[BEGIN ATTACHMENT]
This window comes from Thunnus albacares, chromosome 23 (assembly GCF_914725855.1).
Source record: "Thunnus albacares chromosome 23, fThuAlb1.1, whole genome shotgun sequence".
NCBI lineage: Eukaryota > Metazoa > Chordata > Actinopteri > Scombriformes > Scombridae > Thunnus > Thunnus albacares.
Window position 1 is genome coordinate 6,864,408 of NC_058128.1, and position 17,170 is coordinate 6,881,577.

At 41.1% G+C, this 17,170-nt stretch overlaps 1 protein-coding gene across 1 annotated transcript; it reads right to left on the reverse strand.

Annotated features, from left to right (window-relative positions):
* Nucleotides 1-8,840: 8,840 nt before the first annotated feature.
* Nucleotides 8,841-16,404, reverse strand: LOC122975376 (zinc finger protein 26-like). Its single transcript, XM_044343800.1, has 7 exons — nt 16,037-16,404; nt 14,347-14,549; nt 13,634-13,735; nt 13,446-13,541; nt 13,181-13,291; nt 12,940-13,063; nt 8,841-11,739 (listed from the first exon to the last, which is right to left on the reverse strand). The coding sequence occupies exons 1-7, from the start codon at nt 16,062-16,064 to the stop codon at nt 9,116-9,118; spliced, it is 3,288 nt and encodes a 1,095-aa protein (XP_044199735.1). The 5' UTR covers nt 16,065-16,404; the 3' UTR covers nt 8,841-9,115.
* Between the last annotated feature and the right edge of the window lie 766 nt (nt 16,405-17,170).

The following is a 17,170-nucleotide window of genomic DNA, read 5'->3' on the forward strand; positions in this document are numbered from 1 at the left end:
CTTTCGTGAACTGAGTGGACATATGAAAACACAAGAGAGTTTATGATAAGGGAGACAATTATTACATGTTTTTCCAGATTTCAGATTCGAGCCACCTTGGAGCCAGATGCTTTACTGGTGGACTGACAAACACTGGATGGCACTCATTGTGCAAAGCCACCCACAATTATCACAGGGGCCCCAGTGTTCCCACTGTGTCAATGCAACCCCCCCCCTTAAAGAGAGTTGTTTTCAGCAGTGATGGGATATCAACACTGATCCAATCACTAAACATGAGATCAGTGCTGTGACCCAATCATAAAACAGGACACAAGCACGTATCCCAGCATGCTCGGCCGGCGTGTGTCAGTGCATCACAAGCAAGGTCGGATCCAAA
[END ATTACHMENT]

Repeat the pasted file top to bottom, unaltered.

This window comes from Thunnus albacares, chromosome 23 (assembly GCF_914725855.1).
Source record: "Thunnus albacares chromosome 23, fThuAlb1.1, whole genome shotgun sequence".
NCBI lineage: Eukaryota > Metazoa > Chordata > Actinopteri > Scombriformes > Scombridae > Thunnus > Thunnus albacares.
Window position 1 is genome coordinate 6,864,408 of NC_058128.1, and position 17,170 is coordinate 6,881,577.

At 41.1% G+C, this 17,170-nt stretch overlaps 1 protein-coding gene across 1 annotated transcript; it reads right to left on the reverse strand.

Annotated features, from left to right (window-relative positions):
* Nucleotides 1-8,840: 8,840 nt before the first annotated feature.
* Nucleotides 8,841-16,404, reverse strand: LOC122975376 (zinc finger protein 26-like). Its single transcript, XM_044343800.1, has 7 exons — nt 16,037-16,404; nt 14,347-14,549; nt 13,634-13,735; nt 13,446-13,541; nt 13,181-13,291; nt 12,940-13,063; nt 8,841-11,739 (listed from the first exon to the last, which is right to left on the reverse strand). The coding sequence occupies exons 1-7, from the start codon at nt 16,062-16,064 to the stop codon at nt 9,116-9,118; spliced, it is 3,288 nt and encodes a 1,095-aa protein (XP_044199735.1). The 5' UTR covers nt 16,065-16,404; the 3' UTR covers nt 8,841-9,115.
* Between the last annotated feature and the right edge of the window lie 766 nt (nt 16,405-17,170).

The following is a 17,170-nucleotide window of genomic DNA, read 5'->3' on the forward strand; positions in this document are numbered from 1 at the left end:
CTTTCGTGAACTGAGTGGACATATGAAAACACAAGAGAGTTTATGATAAGGGAGACAATTATTACATGTTTTTCCAGATTTCAGATTCGAGCCACCTTGGAGCCAGATGCTTTACTGGTGGACTGACAAACACTGGATGGCACTCATTGTGCAAAGCCACCCACAATTATCACAGGGGCCCCAGTGTTCCCACTGTGTCAATGCAACCCCCCCCCTTAAAGAGAGTTGTTTTCAGCAGTGATGGGATATCAACACTGATCCAATCACTAAACATGAGATCAGTGCTGTGACCCAATCATAAAACAGGACACAAGCACGTATCCCAGCATGCTCGGCCGGCGTGTGTCAGTGCATCACAAGCAAGGTCGGATCCAAA